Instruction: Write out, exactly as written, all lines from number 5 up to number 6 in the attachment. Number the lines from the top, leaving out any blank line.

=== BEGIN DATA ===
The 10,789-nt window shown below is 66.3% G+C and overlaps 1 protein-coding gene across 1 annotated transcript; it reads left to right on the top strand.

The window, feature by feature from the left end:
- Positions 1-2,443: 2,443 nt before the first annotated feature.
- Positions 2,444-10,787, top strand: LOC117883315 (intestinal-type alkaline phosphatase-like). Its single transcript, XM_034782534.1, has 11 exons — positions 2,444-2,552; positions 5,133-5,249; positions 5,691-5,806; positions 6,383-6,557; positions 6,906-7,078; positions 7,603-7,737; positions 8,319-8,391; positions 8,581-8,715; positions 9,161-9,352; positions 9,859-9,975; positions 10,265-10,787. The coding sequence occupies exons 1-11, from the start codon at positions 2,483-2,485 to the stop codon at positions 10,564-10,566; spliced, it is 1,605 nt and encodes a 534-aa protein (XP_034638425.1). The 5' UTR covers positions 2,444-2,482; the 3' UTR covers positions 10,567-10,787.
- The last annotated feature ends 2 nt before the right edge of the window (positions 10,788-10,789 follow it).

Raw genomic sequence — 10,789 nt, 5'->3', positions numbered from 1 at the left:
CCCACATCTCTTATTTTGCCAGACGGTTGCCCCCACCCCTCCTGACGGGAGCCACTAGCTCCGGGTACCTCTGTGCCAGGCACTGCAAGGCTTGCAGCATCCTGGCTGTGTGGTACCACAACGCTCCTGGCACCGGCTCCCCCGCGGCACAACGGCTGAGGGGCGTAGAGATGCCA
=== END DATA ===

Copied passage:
- The last annotated feature ends 2 nt before the right edge of the window (positions 10,788-10,789 follow it).

Raw genomic sequence — 10,789 nt, 5'->3', positions numbered from 1 at the left: